For all of the pattern and color lovers out there, here are five small, California-based independent designers making the most beautiful textiles in the business.

Brook Perdigon in Her Studio
Courtesy of Brook Perdigon
Brooke Perdigon at work on her collection of home textiles

Home sales are skyrocketing. There’s a materials and labor shortage for renovations. Supply chain interruptions are still making it next to impossible to splurge on the refrigerator of your dreams. And if you want a brand new sofa, you might just have to wait until 2022. What’s a home-owner who’s desperate for a refresh to do? Call your upholsterer, or your favorite wallpaper hanger, and order a few rolls or yardage from a local designer. An upholstery project, or a splashy new print pasted on a wall or two, is one of the quickest fixes you’ll find these days to freshen up a tired space. And if you find a pattern you love from one of these independent designers featured here, it’ll be printed here in the U.S. and you’ll be supporting a woman-owned business in the process.

Leah O’Connell: San Francisco, CA

Leah O'Connell textiles wallpaper
O’Connell’s Odette wallpaper in the denim colorway

Courtesy of Leah O’Connell

San Francisciso-based Interior designer Leah O’Connell grew up in Atherton, CA, not the English countryside, though you’d be forgiven for making that assumption after you see her new collection of feminine florals printed on oyster linen or matte paper. Once you take a closer look at her design work, you can see the way her hometown infuses it. Her grandmother grew up on the Filoli estate, and would take O’Connell to explore the gardens when she was a young girl. There’s a balance of delicate geometry and showy florals in her patterns, in a color palette that is pale and earthy with shots of blue, pink, and soft green. The look is traditional, but easy-going, unfussy, and still timeless.

Brook Perdigon: Los Angeles, CA

home decor fabric swatch Brook Perdigon
Perdigon’s Toile de Terrain is a hand-drawn pattern of a rolling hillside

Courtesy of Brook Perdigon

If you’re allergic to floral prints, or searching for a flower-free pattern to balance out a floral obsession (no judgement) Brook Perdigon Textiles may be what you’re looking for. Perdigon starts the design process in her studio with paints, sketches, and cut-paper graphic designs, and finds inspiration for her earthy color palette in both the California landscape and her extensive travels. Evidence of her experience designing carpets for Tai Ping is all over her work, which is strong on linear patterns, diamonds, and re-imagined plaids.

Madison and Grow: Ojai, CA

Madison and Grow dekor living Ojai
Madison and Grow’s Ojai collection pillows on display at Dekor Living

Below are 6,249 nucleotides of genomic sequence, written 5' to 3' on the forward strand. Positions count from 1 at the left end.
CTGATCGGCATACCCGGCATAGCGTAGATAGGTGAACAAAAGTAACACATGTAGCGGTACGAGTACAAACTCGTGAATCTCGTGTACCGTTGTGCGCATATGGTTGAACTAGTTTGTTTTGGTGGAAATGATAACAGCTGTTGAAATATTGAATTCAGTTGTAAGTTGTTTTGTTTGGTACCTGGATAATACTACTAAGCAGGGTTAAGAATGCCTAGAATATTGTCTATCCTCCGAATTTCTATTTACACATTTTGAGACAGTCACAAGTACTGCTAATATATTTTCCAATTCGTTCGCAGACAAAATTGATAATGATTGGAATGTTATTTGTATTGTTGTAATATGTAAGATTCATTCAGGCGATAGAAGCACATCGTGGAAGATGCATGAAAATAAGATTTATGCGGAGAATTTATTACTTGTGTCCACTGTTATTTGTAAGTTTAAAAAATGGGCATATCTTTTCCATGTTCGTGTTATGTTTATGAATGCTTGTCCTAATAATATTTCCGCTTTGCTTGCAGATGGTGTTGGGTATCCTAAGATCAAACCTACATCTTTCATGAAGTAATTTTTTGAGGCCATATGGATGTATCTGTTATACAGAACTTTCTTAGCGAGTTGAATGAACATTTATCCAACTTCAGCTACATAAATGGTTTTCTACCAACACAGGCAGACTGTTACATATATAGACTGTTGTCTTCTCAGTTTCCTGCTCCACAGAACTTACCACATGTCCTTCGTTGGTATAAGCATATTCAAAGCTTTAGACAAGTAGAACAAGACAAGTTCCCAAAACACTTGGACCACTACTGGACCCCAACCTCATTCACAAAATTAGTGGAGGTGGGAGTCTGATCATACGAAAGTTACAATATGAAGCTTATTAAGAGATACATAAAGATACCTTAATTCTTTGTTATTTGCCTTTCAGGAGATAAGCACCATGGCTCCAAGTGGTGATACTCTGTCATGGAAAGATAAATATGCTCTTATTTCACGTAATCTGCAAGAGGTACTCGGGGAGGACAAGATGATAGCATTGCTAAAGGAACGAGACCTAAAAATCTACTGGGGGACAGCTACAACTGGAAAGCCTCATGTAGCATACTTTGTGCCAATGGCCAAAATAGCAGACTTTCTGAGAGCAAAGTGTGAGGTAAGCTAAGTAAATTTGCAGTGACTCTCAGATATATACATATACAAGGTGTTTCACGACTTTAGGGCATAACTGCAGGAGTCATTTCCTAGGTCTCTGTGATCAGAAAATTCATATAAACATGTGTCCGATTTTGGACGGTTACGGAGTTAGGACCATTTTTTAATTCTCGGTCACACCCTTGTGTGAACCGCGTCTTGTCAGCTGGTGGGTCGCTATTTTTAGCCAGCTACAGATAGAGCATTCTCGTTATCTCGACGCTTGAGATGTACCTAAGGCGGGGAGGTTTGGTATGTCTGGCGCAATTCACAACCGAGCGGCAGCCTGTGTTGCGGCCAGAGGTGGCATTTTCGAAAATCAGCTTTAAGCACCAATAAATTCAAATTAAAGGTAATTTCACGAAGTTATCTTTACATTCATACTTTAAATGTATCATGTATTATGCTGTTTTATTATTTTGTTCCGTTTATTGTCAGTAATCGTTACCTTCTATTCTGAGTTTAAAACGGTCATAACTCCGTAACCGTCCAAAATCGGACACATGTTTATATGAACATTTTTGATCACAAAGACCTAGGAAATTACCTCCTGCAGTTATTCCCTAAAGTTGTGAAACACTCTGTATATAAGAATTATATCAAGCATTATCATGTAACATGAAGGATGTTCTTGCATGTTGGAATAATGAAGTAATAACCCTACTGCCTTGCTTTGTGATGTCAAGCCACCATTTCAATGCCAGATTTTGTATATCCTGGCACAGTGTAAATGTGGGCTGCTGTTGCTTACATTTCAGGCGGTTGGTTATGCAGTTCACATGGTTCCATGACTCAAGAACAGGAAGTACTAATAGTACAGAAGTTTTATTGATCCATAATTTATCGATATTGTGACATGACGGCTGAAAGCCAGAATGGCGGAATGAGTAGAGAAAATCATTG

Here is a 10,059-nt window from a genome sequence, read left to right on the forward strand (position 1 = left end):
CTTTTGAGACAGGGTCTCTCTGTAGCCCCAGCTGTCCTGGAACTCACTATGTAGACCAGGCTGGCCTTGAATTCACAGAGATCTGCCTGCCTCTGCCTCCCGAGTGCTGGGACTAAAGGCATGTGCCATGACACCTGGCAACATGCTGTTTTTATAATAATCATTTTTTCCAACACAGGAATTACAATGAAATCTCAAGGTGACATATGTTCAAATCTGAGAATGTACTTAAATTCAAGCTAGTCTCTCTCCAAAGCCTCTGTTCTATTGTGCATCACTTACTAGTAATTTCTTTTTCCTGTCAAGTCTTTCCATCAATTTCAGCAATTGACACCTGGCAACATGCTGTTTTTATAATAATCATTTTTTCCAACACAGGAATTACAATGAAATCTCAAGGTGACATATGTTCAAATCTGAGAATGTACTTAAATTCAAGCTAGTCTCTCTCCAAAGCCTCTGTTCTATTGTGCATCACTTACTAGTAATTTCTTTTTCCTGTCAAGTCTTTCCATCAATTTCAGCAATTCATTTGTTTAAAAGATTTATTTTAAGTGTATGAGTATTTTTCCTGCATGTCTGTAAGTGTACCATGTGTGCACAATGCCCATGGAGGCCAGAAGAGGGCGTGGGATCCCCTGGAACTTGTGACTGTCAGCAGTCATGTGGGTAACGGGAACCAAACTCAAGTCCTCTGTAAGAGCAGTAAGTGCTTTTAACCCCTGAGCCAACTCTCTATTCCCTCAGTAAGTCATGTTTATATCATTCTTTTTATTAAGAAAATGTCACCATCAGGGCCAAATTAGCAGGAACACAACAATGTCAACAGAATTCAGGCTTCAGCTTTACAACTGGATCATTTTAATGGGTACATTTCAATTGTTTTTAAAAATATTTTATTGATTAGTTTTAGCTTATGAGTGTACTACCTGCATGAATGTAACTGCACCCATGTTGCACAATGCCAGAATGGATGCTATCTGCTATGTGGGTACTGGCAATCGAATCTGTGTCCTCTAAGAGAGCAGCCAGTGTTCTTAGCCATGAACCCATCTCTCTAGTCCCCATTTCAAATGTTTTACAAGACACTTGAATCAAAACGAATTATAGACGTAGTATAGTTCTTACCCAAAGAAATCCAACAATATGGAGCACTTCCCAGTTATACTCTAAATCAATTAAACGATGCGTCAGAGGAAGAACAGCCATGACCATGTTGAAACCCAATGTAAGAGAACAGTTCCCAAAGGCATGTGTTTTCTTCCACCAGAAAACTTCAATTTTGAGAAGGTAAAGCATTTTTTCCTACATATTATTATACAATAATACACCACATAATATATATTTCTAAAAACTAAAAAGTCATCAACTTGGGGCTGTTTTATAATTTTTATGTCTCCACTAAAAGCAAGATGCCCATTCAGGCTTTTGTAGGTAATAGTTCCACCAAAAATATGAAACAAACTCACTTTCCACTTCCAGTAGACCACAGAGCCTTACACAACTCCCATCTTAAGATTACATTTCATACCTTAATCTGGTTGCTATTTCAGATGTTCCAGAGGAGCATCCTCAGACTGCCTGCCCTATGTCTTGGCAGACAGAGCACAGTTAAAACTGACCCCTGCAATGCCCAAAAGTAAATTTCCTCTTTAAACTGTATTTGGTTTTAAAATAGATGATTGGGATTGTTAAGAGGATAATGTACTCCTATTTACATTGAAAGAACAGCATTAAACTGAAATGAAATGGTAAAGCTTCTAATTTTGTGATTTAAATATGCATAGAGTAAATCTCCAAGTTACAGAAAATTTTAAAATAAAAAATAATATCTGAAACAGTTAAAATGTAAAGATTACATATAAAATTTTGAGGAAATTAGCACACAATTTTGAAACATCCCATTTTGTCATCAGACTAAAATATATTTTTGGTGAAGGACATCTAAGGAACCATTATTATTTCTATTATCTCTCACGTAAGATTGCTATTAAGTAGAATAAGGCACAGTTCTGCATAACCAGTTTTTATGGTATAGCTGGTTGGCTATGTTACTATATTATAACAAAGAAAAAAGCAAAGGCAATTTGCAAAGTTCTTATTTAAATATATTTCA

Courtesy of Madison and Grow

Madison and Grow creator Teresa Grow is an interior designer and color consultant, meaning she’s a behind-the-scenes paint whisperer who has worked with architect Emily Farnham, jewelry designer Kathleen Whitaker, and Flamingo Estate, selecting just the right shades for interior and exterior projects. For her textile line, Madison and Grow, she’s always found inspiration for her hand-drawn botanical prints and patterns during long hikes through the trails in the Los Padres National Forest. Last year, she moved her whole operation to Ojai to be closer to her favorite hiking trails, and a new collection of custom pillows made from her designs was born. Fabric and wallpaper (hand-screened in Los Angeles) is also available by the yard, in colors and patterns inspired by Sonoma and Morro Bay.

Lake August: Los Angeles, CA

Lake August fabric and wallpaper samples
Los Angeles-based Lake August textiles puts a cool spin on classic pattern and color

Courtesy of Lake August

Lake August founder and designer Alexis Hartman grew up in Silver Lake, CA, not far from where she lives now, and her work is infused with the creative energy of one of L.A.’s most eclectic and vibrant neighborhoods. Hartman takes classic floral and vine prints and puts a cool, contemporary spin on them, hand-painting patterns with local plants like agaves, nasturtiums, and sunflowers, or taking a twee bunny pattern and making it, improbably, chic. Hartman customizes her colors, uses water-based inks on Belgian linen wallpaper from American mills that are powered with renewable energy, and donates a portion of each sale to the Center for Biological Diversity.

Schuyler Samperton: Los Angeles, CA

Schuyler Samperton textiles interior design
Interior designer Schuyler Samperton puts a Southern California spin on traditional Indian motifs for her eponymous textile line

Samperton’s fabric is new, but it’s designed to look like you found it at the bottom of a stack of bolts at a dusty market in Marrakech. Inspired by vintage kimonos, suzanis, and other treasures she’s picked up during her travels, Samperton takes patterns drawn from global influences and prints them in fresh and vivid color. A Parsons graduate who grew up in Washington, D.C., Samperton brought her East Coast roots with her when she moved west, and her interior design work is an appealing mashup tradition with a relaxed boho attitude.